Forgotten? Thursday, April 17th 2014
"Therefore, because it was the Preparation Day, that the bodies should not remain on the cross on the Sabbath (for that Sabbath was a high day), the Jews asked Pilate that their legs might be broken, and that they might be taken away. Then the soldiers came and broke the legs of the first and of the other who was crucified with Him. But when they came to Jesus and saw that He was already dead, they did not break His legs. But one of the soldiers pierced His side with a spear, and immediately blood and water came out. And he who has seen has testified, and his testimony is true; and he knows that he is telling the truth, so that you may believe. For these things were done that the Scripture should be fulfilled, 'Not one of His bones shall be broken.' And again another Scripture says, 'They shall look on Him whom they pierced.' After this, Joseph of Arimathea, being a disciple of Jesus, but secretly, for fear of the Jews, asked Pilate that he might take away the body of Jesus; and Pilate gave him permission. So he came and took the body of Jesus. And Nicodemus, who at first came to Jesus by night, also came, bringing a mixture of myrrh and aloes, about a hundred pounds. Then they took the body of Jesus, and bound it in strips of linen with the spices, as the custom of the Jews is to bury. Now in the place where He was crucified there was a garden, and in the garden a new tomb in which no one had yet been laid. So there they laid Jesus, because of the Jews' Preparation Day, for the tomb was nearby."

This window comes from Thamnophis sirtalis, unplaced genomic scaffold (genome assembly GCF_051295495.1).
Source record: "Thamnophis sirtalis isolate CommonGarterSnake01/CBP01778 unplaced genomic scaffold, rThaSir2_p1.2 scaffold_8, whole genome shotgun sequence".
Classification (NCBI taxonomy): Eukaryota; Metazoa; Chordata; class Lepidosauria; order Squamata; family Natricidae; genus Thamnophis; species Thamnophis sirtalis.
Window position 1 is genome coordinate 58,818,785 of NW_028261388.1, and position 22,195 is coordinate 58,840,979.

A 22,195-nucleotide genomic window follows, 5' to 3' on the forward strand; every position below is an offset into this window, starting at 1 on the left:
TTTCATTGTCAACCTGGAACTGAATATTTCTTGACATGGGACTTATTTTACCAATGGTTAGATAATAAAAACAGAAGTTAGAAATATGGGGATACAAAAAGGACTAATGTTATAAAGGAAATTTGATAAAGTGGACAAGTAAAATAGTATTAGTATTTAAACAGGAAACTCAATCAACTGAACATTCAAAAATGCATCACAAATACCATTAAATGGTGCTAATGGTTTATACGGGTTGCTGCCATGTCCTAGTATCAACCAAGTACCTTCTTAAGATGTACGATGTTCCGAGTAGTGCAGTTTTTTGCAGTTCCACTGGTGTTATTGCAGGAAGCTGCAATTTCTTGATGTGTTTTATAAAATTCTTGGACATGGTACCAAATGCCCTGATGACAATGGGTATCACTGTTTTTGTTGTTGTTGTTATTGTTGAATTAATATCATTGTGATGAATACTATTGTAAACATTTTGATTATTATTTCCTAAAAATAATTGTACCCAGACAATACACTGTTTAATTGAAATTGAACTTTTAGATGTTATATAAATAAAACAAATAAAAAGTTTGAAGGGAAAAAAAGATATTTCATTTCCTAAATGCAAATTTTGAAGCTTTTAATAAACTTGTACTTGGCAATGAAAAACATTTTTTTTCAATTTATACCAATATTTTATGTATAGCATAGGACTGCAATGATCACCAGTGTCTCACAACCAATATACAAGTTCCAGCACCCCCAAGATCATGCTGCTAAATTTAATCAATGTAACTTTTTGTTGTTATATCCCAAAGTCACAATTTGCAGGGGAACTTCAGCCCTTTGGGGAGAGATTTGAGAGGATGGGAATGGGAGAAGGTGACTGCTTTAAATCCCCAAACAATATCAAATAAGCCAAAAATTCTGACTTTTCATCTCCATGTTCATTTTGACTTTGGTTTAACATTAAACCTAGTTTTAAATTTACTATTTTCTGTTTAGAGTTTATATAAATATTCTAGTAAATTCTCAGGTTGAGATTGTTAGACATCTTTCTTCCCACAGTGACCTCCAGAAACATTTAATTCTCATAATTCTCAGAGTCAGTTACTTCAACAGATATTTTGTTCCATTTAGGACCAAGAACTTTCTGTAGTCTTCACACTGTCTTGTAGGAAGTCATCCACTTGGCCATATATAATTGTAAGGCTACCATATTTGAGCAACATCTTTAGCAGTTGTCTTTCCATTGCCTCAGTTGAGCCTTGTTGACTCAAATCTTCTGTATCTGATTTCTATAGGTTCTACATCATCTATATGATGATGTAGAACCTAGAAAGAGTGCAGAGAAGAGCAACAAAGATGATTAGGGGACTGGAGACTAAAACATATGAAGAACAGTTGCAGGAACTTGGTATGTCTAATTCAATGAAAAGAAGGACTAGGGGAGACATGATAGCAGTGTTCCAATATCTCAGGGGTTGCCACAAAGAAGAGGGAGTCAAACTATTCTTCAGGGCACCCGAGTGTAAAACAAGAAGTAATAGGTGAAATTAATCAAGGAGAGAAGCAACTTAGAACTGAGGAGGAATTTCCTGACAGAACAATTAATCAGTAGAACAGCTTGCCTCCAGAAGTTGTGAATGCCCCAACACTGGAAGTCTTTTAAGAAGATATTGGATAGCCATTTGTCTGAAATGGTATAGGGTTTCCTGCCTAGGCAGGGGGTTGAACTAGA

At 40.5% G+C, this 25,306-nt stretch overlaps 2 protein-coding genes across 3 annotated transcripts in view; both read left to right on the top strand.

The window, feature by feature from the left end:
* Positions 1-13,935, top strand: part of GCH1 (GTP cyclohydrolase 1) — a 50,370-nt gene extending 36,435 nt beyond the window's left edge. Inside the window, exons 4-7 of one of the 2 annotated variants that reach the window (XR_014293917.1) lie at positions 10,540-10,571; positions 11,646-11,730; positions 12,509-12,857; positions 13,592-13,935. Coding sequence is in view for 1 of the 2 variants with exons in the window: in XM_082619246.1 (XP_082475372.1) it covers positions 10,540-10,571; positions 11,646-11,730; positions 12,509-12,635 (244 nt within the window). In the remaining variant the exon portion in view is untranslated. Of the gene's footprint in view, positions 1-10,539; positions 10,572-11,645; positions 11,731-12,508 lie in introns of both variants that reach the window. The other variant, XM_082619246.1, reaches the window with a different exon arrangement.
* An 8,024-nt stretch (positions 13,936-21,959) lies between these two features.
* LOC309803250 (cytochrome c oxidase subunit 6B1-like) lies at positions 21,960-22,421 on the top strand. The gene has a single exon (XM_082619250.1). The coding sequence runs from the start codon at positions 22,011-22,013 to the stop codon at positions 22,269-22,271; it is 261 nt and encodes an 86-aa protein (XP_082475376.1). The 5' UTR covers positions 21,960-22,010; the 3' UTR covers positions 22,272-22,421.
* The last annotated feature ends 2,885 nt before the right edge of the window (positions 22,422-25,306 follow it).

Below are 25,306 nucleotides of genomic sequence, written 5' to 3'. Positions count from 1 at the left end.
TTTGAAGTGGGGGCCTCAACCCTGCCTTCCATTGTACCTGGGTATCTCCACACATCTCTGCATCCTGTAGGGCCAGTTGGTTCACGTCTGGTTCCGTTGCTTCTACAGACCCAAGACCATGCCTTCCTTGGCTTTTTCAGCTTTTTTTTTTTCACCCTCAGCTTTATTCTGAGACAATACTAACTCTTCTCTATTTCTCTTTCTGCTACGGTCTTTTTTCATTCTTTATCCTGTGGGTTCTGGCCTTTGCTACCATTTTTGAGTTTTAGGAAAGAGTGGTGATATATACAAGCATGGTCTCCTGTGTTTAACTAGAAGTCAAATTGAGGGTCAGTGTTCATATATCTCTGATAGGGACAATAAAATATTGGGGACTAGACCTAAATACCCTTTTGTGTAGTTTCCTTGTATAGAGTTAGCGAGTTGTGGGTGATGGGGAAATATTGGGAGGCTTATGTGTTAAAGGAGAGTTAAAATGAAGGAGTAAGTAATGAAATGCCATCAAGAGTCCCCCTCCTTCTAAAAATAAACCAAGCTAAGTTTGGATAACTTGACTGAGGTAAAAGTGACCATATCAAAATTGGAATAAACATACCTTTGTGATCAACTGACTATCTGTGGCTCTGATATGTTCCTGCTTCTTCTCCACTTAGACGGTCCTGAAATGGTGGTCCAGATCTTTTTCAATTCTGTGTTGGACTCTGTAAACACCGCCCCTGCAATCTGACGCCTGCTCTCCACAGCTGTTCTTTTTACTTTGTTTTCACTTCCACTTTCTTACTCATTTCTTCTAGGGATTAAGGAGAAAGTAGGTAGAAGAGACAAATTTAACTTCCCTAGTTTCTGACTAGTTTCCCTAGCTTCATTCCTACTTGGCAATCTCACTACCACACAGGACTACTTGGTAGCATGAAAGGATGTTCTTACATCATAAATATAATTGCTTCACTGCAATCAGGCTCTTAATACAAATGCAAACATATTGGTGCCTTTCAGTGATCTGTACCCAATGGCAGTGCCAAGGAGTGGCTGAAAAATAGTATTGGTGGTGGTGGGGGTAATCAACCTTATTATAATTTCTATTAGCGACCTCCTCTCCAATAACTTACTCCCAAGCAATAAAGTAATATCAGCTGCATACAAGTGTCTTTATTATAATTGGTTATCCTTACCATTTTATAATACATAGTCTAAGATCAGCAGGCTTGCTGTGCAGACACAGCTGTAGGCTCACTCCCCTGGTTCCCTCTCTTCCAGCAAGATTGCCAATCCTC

How often do you remember what Jesus did for you? We can be so quick to forget. Some of this forgetfulness is an instrument of God's healing. Sometimes, we forget pain that we suffered and trials we endured. We also forget names, numbers, and sometimes birthdays and even anniversaries. I got married on Valentine's Day and it helps that the stores put out hearts to help me remember. We tend to forget (or not think about) the most important date of all and the event itself--the crucifixion.
Communion is a time of remembering. Remembering what He did for us. He bled. He died. He took our punishment when He did not have to. Our job? To remember. That is why Jesus told us during communion to remember. Why? The sad fact is, we might forget. Celebrate communion often. Do it at home, do it at work, do it with your parents and do it with your kids.
1 Corinthians 11:23-26 "For I received from the Lord that which I also delivered to you: that the Lord Jesus on the same night in which He was betrayed took bread; and when He had given thanks, He broke it and said, 'Take, eat; this is My body which is broken for you; do this in remembrance of Me.' In the same manner He also took the cup after supper, saying, 'This cup is the new covenant in My blood. This do, as often as you drink it, in remembrance of Me.' For as often as you eat this bread and drink this cup, you proclaim the Lord's death till He comes." NKJV
Throughout history, we have had slogans like "Remember the Alamo" or "Remember the Maine". Ours is simple. Remember Jesus.
Life Lesson: We need to realize what Jesus did for us on the cross.
Let me never forget what Jesus did for me. I thank You for providing a means of forgiveness so that we can know the fullness of Your grace. Help me not only to remember, but to share and not only to share but to show. I pray this in Jesus' name, Amen.
Living to tell what He died to say,
Pastor David McGee
Cross the Bridge
Scripture quotations marked 'NKJV™' are taken from the New King James Version®.
Copyright © 1982 by Thomas Nelson, Inc. Used by permission. All rights reserved.
Scripture quotations marked (NLT) are taken from the Holy Bible, New Living Translation, copyright © 1996. Used by permission of Tyndale House Publishers, Inc., Wheaton, Illinois 60189. All rights reserved.
Copyright © 2014 Cross the Bridge.
For more life-changing resources visit crossthebridge.com